In a time where everything can seem contrite, to hear something break the mould is one of the most refreshing experiences to the listener. One of the best ways of doing this is to blend two genres together. Sometimes, the two will fuse together seamlessly and harmoniously, while other times, it sounds forced and comes across as some kind of musical Frankenstein’s Monster. Thankfully, we’re dealing with the former here.
Attention Seeker is the debut album from the London seven-piece Felix Hagan & The Family, and is certainly different. The self-described “musical theatre rock and roll” are just that, with their live shows consisting of costumes and make up akin to that of The Rocky Horror Picture Show. It’s clear from the music that the theatrics of the stage show inform the music.
The majority of the album plays out like a cheesy rock-opera straight from the West End, and while it’s not to everyone’s taste, Felix Hagan & The Family do it well. A lot of the tracks are big, anthemic numbers which will translate well to stage, notably ‘Gene Kelly’, with it’s massive chorus and upbeat rhythm, while ‘Attention Seeker’ opens the album in suitable euphoric style.
There’s no doubt that Felix Hagan & The Family are successful in their attempts at musical theatre, but the album particularly shines on the tracks where they’re trying something different. “Babe I Ain’t Coming” and “Fall Away” are particular highlights, dropping the rock opera shtick for pure indie rock, resulting in a sound comparable to that of Everything Everything. It would be nice to hear a whole album of this style to see what the band could come out with.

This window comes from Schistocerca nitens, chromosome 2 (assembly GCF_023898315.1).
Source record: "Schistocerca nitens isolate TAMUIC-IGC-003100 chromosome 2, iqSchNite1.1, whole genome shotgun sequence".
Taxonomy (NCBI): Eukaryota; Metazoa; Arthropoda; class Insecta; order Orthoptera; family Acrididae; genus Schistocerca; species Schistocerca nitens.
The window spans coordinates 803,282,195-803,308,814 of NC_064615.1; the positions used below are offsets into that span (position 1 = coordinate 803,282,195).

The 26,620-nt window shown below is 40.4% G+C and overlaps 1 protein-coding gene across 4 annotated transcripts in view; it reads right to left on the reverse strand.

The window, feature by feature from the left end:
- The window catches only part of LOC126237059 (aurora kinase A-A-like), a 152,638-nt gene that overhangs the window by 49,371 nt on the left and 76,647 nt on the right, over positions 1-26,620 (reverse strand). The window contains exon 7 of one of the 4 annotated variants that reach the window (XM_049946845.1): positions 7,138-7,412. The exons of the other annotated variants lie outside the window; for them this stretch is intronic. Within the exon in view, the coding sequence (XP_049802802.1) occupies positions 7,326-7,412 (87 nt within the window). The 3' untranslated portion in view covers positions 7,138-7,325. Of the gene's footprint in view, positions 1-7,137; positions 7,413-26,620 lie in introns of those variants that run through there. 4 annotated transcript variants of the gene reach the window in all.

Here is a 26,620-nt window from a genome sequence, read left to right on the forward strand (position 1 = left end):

The album’s closer, “Tough to Be a Dreamer” flips the switch again and incorporates a folk sound, but still propped up by the sugar-sweet pop displayed on the preceding songs. The confidence with which the band change sound from track to track is impressive, and demonstrates an impressive versatility. That being said, ‘Delirium Tremendous’ is an attempt at pop/rock/rap which, amongst the other well executed tracks, is frankly terrible and worth skipping all together.
There’s a risk of the rock-opera gimmick becoming a little tedious after a while, however, which lends itself to the lack of replay value. Attention Seeker can be exhausting with all its glamour and sparkles being thrown at you, and, much like The Rocky Horror Picture Show, takes a lot of energy to absorb twice in a row.
Aside from this, there really isn’t much to fault on Attention Seeker, and though the music might be an acquired taste, it’s hard to dislike Felix Hagan & The Family. Their mission of infusing glitzy show tunes and rock music together is respectable. There’s nothing better than a band that spits on the generic and kicks out the dull, and Felix Hagan & The Family definitely do that. [6/10]
Attention Seeker is out now